Technically speaking, doing research and development or R&D means officially allocating time and resources to a team of inventors or product manufacturers who think of and develop product ideas. This crack team will make prototypes and conduct formal trials with prospective customers to see if a product will fly.
If this sounds like it’s well beyond the scope of your budget and resources (both financial and human), you might be right. But small business owners shouldn’t skip the R&D stage of determining if your business idea is solid. Instead, you get to be creative about eliciting feedback from your target market on a product or idea -- without breaking the bank. Here’s how some entrepreneurs in QB Community cleverly approach their R&D:
After Erica Liu Williams got rave reviews from family and friends about her healthful granola, she figured the fastest way to test-market her recipe was to sell at the local farmer’s market. She launched her gr8nola business in three months and promptly headed to the market.
“I had to feel confident that my recipe was exceptional and that it met the needs of not just myself, friends and family but of the market. First and foremost, would people buy it? And more importantly, would they come back and buy again and again? When I first sold gr8nola in farmer’s markets, I got a lot of immediate comments from customers about everything from the taste to the packaging.”
Alexia Burke wanted a “clean,” additive-free dessert option, so she started blending up cashew nuts and coconut milk in her little Cuisinart. Her R&D process for Izza Pops was short and sweet:
“I brought some popsicle prototypes to a dinner party at my now co-founder's house. She loved them! Within a month, we’d both quit our jobs to build a company and create a product we couldn't find on the shelves.”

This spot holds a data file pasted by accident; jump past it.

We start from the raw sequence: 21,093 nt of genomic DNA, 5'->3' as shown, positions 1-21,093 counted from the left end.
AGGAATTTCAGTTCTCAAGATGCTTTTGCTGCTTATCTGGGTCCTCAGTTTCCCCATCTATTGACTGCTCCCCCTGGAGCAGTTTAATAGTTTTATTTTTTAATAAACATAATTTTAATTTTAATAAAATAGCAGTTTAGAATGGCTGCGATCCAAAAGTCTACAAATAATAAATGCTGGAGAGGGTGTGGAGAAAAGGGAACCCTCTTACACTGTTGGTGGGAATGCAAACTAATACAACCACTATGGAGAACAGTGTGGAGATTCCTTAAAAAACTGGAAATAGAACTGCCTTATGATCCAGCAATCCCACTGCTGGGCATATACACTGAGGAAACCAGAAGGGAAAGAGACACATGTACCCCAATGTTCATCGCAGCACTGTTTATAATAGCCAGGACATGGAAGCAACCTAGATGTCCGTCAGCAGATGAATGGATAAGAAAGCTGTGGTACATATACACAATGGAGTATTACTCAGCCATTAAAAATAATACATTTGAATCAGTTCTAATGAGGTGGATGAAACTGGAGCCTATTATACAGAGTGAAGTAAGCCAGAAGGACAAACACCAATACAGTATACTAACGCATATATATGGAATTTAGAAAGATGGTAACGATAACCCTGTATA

Alexis Monson knew she needed some R&D on her idea for Punkpost, a service that creates and sends beautiful handwritten cards on a customer’s behalf. So she and her co-founder/husband, Santiago Prieto, built a prototype of Punkpost on a SquareSpace site. Then they went to a vendor event with an iPad to showcase the site.
“We wanted to see if they felt this product could make their lives easier and better. Would it help them connect with their friends and family on a deeper level? The response was overwhelmingly positive. One week later, we both decided to lean in and give it our all.”
Here are some things to consider when you’re thinking about how to approach R&D for your small business:
R&D isn’t just for developing new products. If you think you can improve upon an existing product, it pays to figure out how.
R&D means identifying and learning about your competitors. This valuable process of discovery and analysis helps you create a product and build a brand that stands out.
On a related note, focused R&D is the most useful. Take what you’ve learned from your market research and use your R&D resources to help you understand or reach a specific business goal or objective.
R&D will help you understand the specific pain point or problem your product addresses. When it comes to getting investors and customers, you’ll be glad you can clearly articulate the value of your product.
Once you done all this “R,” you’re ready to focus on “D.” The development stage might include prototype design and testing. Are you using the right materials? Do the hinges/circuits/wicks/clasps/you name it perform as expected? Does the product stand up to daily usage? Now’s the time to find out.
If your product is seasonal, timely or will only be available for short periods of time (looking at you, Mensch On a Bench), investing time and money into extensive R&D may not make sense for your business.
Ask for insight, ideas and support from your network. At this key point in business or product development, you need as much honest feedback as possible. Sure, your mom thinks you’re a genius for having a cool idea in the first place. Now’s the time to make sure other people agree!
As a small business owner, you may not have the financial and human resources to dedicate to a full-scale, formal R&D effort. But by thinking outside the box and getting your creative juices flowing, you’ll get valuable feedback about turning your brilliant idea into a booming business.
Want to find out about the processes (and epiphanies!) behind some of the amazing businesses in QB Community? Read these posts:
I’ve been self-employed for most of my career as content specialist, so I know how much discipline and determination it takes to run your own business. As QB Community Content Chief, I love sharing the stories of people committed to doing things their way. I hope you’ll join our community and share your inspiring story!